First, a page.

History of U. S. Traditions
Until the mid 1800’s most families cared for their
own dead. They prepared, dressed, and displayed
their loved ones within the confines of their own home. Early American houses
often did not have parlors, however as houses grew, and national mannerisms
became more set, proper families made sure they had front rooms filled with their
finest possessions, quality furniture, portraits, sterling silver and often a piano.
Because these rooms were usually clean, closed off, and quite formal, people often
used them when someone died as a place to lay out the body and allow funeral
visits. The body was usually displayed in a casket that was made or even
purchased at the General store.
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History of Funerals in the U.S.
In early America, home funerals were the
practice everywhere, and each community had a
group of women who came in to help with the
"laying out of the dead." Visitation was held in
the front parlor followed by a procession to the
church and cemetery.
Since home parlors, have been largely replaced by funeral homes, the formal front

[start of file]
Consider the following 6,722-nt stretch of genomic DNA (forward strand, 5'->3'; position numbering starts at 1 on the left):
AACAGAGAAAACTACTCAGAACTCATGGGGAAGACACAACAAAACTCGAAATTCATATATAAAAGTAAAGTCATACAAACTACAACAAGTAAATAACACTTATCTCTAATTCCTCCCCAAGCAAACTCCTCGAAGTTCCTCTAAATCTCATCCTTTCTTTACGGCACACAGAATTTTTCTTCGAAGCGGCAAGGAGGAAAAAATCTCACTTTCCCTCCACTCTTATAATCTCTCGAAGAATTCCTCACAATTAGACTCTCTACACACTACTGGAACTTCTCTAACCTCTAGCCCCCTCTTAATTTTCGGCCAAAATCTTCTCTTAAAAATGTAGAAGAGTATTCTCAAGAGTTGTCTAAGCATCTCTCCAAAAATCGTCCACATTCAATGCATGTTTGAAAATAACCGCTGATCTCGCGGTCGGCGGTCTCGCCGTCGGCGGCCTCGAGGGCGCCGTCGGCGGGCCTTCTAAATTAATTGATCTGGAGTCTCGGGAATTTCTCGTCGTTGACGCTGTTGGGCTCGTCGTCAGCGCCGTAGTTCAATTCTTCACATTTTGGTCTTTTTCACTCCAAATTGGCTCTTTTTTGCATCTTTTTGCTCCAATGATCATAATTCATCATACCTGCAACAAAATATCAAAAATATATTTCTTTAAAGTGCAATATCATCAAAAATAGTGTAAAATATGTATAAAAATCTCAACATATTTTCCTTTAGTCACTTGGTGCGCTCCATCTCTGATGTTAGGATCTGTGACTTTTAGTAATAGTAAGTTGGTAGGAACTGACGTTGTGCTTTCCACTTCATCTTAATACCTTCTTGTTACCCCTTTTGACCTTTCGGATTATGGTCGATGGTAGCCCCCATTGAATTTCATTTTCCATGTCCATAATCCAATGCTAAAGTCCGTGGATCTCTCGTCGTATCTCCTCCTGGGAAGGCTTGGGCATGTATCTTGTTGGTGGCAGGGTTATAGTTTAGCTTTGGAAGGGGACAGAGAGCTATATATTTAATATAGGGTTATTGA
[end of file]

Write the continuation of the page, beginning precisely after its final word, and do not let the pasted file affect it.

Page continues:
room, or parlor has been turned into the modern family living room.

Caring for your own dead began to change dramatically during the Civil War.
Soldiers were dying on the battlefield, and their families would want them sent
home for burial. This is when the practice of embalming, for shipping bodies over a
long distance, first began to take place. Dr. Auguste Renouard (1839-1912), a
U.S. Physician, was one of the early leaders in the field, laying the groundwork for
present day embalming methods.

During this time period, the family graveyard was moving towards the more park
like settings of the local cemetery. Also, the United States, established a number of
national military cemeteries, where members of the armed forces were and
continue to be buried.

Soon after came the Undertakers, who undertook this duty for the families at a time
of need. It was not long before this became the normal way for families to take
care of their dead.

Over time, Undertakers become known as Morticians and Funeral Directors. In the
beginning of the 1900's, the newly formed National Funeral Directors Association
was pressing its members to consider themselves "professionals," not tradesmen as
the earlier coffin-makers had been. Regular use of embalming was encouraged, and
the new "professionals" used it to suggest they were keepers of the public health.
(see: Mortuary History)
Most grander homes of the 19th century
had a false, or "death door" placed off of
the formal room, that led to the outside
without steps to remove a deceased
family member. It was considered
improper to remove a body through the
door, the living crossed to enter, also, it
was considered bad form to carry them
out feet first. Later a grave was dug, in
the family cemetery.
    Funeral in the Home Parlor
(courtesy of Natl. Museum of Funeral History)
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